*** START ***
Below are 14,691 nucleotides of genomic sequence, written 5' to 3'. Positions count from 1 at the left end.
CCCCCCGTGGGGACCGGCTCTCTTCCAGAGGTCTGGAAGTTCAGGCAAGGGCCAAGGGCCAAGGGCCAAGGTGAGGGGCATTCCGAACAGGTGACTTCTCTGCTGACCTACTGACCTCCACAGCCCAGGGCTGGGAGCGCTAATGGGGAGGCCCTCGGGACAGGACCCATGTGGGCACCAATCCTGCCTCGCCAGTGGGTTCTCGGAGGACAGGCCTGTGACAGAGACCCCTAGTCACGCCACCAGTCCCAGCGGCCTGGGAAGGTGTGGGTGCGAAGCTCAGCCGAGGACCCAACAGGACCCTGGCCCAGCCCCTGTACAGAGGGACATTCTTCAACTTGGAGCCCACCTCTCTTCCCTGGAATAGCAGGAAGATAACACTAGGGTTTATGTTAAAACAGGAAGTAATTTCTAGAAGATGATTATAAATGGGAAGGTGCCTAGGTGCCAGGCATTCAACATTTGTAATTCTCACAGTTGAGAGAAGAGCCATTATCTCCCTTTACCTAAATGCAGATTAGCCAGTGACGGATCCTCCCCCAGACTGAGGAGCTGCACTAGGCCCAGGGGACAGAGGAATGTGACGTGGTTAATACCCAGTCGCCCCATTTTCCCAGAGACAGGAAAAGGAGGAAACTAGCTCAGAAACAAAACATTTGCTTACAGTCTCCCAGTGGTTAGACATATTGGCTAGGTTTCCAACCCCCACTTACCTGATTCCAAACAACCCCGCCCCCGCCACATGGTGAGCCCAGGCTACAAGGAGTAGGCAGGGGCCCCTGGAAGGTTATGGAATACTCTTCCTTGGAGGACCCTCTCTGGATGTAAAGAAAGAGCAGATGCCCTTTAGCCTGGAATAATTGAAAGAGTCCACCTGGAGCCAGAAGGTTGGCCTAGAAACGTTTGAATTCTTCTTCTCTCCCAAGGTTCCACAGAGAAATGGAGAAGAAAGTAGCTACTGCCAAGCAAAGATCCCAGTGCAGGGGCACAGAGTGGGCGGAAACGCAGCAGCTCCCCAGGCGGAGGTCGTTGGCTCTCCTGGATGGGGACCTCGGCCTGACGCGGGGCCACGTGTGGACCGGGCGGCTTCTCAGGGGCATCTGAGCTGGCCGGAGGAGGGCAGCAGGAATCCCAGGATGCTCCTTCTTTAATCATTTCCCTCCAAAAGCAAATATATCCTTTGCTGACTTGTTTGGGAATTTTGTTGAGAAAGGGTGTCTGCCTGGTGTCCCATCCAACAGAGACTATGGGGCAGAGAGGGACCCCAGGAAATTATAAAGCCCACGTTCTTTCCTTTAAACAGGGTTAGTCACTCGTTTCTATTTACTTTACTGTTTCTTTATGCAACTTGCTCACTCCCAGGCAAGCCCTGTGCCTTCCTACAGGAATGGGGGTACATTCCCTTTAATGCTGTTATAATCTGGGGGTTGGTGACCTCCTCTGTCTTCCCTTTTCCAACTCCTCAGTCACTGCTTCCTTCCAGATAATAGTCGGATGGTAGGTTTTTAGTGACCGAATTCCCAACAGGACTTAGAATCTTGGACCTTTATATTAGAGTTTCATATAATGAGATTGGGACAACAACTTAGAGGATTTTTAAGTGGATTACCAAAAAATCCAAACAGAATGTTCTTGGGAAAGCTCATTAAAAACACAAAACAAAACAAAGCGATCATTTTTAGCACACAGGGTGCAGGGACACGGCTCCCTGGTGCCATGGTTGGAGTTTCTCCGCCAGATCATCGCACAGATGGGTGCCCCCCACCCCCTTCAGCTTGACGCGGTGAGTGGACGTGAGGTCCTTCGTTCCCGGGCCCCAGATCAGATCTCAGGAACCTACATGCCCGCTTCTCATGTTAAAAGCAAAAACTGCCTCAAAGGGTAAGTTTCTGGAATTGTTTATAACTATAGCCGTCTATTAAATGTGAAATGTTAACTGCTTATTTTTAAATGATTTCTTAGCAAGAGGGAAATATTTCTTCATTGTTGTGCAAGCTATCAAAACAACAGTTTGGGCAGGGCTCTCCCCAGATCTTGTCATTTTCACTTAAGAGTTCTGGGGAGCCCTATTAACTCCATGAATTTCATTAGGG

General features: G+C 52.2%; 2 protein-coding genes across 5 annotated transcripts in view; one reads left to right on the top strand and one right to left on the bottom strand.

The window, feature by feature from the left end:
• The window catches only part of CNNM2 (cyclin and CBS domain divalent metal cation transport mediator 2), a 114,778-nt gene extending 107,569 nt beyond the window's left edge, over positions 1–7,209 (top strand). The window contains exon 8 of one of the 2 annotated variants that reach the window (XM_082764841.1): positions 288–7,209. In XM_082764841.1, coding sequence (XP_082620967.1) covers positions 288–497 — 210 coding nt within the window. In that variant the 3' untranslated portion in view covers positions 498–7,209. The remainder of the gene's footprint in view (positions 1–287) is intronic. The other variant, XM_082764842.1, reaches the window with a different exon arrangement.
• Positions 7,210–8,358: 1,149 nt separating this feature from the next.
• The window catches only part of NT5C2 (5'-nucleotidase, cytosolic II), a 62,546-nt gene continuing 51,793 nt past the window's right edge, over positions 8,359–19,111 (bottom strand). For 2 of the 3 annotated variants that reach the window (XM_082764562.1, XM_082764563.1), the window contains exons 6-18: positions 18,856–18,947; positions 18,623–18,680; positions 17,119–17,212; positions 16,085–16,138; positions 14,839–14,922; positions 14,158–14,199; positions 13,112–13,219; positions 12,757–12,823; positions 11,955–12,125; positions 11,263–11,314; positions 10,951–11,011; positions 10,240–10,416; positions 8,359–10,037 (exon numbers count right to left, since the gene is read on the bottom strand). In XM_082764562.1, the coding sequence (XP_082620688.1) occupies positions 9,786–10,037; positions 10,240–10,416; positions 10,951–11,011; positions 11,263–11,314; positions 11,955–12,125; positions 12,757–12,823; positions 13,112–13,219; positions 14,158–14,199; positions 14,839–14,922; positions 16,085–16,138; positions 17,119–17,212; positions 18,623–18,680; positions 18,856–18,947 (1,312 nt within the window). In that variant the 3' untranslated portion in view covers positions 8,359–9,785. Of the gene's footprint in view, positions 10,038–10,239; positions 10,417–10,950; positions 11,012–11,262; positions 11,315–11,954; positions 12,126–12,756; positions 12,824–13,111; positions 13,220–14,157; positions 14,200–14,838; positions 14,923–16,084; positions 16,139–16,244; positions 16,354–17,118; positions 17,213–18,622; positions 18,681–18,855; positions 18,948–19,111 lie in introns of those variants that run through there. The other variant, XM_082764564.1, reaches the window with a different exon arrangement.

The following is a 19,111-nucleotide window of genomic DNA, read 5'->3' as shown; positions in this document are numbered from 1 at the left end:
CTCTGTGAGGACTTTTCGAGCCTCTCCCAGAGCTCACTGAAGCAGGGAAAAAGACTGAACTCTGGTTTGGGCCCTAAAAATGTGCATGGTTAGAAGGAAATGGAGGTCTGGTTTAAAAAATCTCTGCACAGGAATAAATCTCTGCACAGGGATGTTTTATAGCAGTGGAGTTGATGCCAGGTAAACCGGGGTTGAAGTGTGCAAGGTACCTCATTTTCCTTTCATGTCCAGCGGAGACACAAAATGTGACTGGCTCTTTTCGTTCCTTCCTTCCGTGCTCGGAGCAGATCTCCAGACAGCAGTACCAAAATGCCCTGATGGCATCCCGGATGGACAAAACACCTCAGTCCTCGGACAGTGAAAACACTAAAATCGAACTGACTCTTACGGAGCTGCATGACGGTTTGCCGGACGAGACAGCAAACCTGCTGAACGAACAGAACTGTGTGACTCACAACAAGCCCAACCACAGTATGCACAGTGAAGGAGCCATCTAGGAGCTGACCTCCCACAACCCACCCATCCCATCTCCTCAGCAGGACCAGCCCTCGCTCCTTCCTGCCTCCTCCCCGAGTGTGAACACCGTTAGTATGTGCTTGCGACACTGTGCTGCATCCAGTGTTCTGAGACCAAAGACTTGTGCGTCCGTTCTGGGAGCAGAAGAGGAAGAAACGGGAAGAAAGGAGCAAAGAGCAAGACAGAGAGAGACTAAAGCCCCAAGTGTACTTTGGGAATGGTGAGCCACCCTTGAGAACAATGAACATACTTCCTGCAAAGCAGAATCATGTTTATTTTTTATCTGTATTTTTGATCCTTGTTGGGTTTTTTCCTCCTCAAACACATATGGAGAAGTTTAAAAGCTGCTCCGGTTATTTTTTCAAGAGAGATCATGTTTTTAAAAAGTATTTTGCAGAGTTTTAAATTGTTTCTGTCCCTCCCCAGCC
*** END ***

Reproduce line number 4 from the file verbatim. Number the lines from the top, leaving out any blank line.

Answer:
The window, feature by feature from the left end: